Let me state clearly that my initial personal experience with Karenga was not the best. My first exposure to him was as a student member of the Pan-African Student Union at Sacramento State University in 1983. We worked with African student organizations across the state of California to form an organization called the African/Black Statewide Student Alliance. From the beginning of the formation of that group, there was tension between those of us who considered ourselves Pan-African, and those who considered themselves Black nationalists. This tension culminated in a conference at USC in the fall of 83 where the Black Student Union of Cal State Long Beach, where Karenga taught at the time, had successfully pushed to have Karenga serve as the keynote speaker during the last session of the conference. I remember how about 50 members of my campus group, along with our allies from sister Pan African student groups at UC Berkeley, San Francisco State, and San Jose State, sat together in the back of the huge auditorium while the other hundreds of students sat down front in eager anticipation of Dr Karenga’s arrival. His wife, Tiamoya Karenga, came in first with a huge and beautiful black afro and a wonderful long flowing African dress. She was accompanied by at least four Simba Wachucas – the military wing for the US Organization. She stopped at our group in back and admonished us for sitting so far back. Then, someone got on the microphone and started attacking us for “disrespecting Dr. Karenga.” We reluctantly moved down front together, only to walk out collectively when Karenga attacked Pan-Africanism as a fantasy, stating that all Kwame Nkrumah did was “write a letter” discussing Pan-African ideas, but nothing concrete for the African in America.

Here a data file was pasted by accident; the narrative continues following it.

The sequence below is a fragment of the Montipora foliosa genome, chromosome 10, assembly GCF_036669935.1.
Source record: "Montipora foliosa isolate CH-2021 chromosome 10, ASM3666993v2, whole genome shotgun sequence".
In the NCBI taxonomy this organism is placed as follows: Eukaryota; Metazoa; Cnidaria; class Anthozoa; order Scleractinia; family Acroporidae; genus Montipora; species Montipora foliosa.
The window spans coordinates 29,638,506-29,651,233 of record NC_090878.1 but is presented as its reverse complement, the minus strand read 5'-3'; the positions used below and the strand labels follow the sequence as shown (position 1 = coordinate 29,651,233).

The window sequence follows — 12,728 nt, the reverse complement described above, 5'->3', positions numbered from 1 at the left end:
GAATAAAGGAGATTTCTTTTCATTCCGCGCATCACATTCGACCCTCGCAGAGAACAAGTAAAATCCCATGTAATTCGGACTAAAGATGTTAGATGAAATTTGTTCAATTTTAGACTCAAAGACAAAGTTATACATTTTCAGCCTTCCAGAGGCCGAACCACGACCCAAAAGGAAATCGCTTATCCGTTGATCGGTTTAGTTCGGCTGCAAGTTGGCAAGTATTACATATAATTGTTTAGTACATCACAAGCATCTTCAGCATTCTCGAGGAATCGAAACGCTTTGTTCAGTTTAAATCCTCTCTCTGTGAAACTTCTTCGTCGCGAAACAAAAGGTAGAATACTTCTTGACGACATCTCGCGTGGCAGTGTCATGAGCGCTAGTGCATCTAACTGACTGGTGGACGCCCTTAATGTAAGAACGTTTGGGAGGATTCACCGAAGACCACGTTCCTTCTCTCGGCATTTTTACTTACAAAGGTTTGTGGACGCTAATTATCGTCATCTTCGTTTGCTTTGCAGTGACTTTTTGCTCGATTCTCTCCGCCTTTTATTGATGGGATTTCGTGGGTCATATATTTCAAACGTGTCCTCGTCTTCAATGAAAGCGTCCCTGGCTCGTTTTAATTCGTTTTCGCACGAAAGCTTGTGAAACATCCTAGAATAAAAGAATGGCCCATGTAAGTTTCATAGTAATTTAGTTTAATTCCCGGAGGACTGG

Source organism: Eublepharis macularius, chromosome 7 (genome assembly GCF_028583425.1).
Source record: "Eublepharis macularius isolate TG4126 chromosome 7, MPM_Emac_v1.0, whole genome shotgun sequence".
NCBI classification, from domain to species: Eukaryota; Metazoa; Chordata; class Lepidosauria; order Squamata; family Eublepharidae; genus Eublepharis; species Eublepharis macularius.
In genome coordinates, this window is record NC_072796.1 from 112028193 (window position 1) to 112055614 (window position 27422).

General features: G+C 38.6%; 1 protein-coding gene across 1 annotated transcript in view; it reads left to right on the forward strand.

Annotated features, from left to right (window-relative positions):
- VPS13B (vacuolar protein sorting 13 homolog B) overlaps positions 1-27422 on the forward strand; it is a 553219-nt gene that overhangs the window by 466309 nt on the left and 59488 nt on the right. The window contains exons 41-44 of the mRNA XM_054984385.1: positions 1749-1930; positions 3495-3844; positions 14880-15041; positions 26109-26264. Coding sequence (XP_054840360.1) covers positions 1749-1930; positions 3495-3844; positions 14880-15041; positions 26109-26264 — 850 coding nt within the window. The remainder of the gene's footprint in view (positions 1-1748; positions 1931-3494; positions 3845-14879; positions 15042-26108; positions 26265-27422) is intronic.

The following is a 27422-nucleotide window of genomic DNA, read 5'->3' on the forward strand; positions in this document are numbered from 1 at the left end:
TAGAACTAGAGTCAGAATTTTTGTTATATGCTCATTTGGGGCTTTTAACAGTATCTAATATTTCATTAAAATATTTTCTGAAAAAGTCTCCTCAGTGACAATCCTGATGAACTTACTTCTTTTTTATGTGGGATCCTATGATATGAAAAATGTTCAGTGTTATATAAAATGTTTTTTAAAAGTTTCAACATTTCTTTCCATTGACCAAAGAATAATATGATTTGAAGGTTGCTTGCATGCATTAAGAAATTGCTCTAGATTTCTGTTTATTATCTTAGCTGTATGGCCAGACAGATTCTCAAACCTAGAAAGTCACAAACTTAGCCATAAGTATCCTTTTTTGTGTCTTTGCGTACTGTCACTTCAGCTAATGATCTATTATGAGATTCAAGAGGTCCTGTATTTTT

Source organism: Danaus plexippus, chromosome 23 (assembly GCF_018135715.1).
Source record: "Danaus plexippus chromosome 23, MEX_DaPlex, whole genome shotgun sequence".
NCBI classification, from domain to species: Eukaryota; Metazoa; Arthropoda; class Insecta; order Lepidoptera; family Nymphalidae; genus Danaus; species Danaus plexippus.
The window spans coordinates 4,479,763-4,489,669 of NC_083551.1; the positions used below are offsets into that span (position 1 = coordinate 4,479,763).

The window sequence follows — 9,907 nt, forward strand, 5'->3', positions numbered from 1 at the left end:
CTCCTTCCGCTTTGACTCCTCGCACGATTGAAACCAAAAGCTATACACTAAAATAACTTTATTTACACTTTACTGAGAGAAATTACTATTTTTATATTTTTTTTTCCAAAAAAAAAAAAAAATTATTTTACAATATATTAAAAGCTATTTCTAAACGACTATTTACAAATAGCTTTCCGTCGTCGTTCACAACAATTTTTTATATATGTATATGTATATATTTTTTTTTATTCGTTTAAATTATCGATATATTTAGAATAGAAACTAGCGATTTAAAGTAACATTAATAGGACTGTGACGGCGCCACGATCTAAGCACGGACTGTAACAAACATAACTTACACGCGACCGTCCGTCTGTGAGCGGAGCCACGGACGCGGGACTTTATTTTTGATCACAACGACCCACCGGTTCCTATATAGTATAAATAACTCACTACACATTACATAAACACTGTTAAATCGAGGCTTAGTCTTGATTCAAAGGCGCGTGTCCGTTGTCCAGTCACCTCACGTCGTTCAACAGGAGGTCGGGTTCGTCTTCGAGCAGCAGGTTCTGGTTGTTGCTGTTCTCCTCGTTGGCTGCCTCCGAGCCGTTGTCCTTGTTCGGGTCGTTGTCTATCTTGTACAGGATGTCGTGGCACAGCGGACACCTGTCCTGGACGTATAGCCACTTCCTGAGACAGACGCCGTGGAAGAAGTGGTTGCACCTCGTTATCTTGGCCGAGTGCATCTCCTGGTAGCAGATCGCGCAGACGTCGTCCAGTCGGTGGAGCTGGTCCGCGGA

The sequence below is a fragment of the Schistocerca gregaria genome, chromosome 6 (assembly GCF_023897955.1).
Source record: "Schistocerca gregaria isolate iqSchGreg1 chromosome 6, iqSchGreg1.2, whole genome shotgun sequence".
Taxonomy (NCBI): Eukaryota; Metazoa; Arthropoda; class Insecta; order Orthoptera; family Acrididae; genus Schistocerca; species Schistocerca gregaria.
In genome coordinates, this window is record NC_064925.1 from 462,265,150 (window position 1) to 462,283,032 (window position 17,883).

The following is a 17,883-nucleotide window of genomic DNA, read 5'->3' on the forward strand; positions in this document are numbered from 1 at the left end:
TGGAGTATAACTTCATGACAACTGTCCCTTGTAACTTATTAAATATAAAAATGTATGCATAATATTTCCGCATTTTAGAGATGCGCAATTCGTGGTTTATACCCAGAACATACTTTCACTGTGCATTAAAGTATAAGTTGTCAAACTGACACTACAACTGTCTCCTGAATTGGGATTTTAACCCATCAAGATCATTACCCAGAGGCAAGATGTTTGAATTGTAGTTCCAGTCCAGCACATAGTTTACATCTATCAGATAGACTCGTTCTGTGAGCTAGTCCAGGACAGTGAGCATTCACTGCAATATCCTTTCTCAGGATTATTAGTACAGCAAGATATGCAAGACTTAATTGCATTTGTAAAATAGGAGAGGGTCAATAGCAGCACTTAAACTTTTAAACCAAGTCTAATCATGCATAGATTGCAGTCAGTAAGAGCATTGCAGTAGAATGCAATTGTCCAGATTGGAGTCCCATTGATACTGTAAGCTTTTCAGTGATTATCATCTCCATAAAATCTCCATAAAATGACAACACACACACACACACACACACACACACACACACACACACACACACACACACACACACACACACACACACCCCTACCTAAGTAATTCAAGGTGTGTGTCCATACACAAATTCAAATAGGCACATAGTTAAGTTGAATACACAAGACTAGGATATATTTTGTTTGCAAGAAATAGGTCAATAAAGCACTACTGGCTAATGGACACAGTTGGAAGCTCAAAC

The Intelligence Origins of Kwanzaa
“I call them Jewish rbg (red, black, and green) candles for this very fact to note an Afrikan surface painted over a Jewish ritual.”
As the late Dr. John Henrik Clarke once stated about Ron Karenga:
“He has not atoned to the community for his attempt to destroy the Panther movement. He has not atoned for being a police informant. He has not atoned for the way he treated Black women. The women he mistreated and mutilated were dark in complexion. The women in his harem are light in complexion. The number one woman is a Mexican in what seems to be an Afro wig.”
LA Times article on the night 2 Black Panthers were killed.
Book: There’s a Riot Going On: Revolutionaries, Rock Stars, and the Rise and Fall of the 60s
A taste of power excerpts from Elaine Brown
Apparently, NY Times has been running stories of Kwanzaa since 1971 without mentioning Karenga was and has been to prison for kidnap and torture.
71′ Article: https://www.nytimes.com/1971/12/24/archives/spirit-of-kwanza-a-time-of-giving-harlem-pupils-told-of-ritual.html?url=http%3A%2F%2Ftimesmachine.nytimes.com%2Ftimesmachine%2F1971%2F12%2F24%2F79170739.html%3FpageNumber%3D28
Finally here is the Ph.D level Journal written by Scot Ngozi Brown written in 1997 (15 page pdf): The US Organization, Maulana Karenga, and Conflict with the Black Panther Party: A Critique of Sectarian Influences on Historical Discourse